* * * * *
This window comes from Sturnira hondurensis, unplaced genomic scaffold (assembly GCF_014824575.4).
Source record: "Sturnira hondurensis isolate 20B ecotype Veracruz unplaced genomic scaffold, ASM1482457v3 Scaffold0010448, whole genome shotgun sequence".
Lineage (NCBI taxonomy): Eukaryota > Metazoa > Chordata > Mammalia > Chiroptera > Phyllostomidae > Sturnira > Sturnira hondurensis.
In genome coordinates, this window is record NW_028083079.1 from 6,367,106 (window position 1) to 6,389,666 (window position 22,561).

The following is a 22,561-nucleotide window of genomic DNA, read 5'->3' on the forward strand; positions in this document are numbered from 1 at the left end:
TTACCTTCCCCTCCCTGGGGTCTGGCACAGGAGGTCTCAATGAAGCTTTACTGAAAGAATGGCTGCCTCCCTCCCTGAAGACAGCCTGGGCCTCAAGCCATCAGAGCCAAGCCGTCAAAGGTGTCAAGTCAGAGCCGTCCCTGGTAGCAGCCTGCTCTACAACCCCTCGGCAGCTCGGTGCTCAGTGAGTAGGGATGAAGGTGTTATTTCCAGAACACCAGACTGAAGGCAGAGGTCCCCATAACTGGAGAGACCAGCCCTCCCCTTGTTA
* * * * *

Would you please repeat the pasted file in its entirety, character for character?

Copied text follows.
This window comes from Sturnira hondurensis, unplaced genomic scaffold (assembly GCF_014824575.4).
Source record: "Sturnira hondurensis isolate 20B ecotype Veracruz unplaced genomic scaffold, ASM1482457v3 Scaffold0010448, whole genome shotgun sequence".
Lineage (NCBI taxonomy): Eukaryota > Metazoa > Chordata > Mammalia > Chiroptera > Phyllostomidae > Sturnira > Sturnira hondurensis.
In genome coordinates, this window is record NW_028083079.1 from 6,367,106 (window position 1) to 6,389,666 (window position 22,561).

The following is a 22,561-nucleotide window of genomic DNA, read 5'->3' on the forward strand; positions in this document are numbered from 1 at the left end:
TTACCTTCCCCTCCCTGGGGTCTGGCACAGGAGGTCTCAATGAAGCTTTACTGAAAGAATGGCTGCCTCCCTCCCTGAAGACAGCCTGGGCCTCAAGCCATCAGAGCCAAGCCGTCAAAGGTGTCAAGTCAGAGCCGTCCCTGGTAGCAGCCTGCTCTACAACCCCTCGGCAGCTCGGTGCTCAGTGAGTAGGGATGAAGGTGTTATTTCCAGAACACCAGACTGAAGGCAGAGGTCCCCATAACTGGAGAGACCAGCCCTCCCCTTGTTA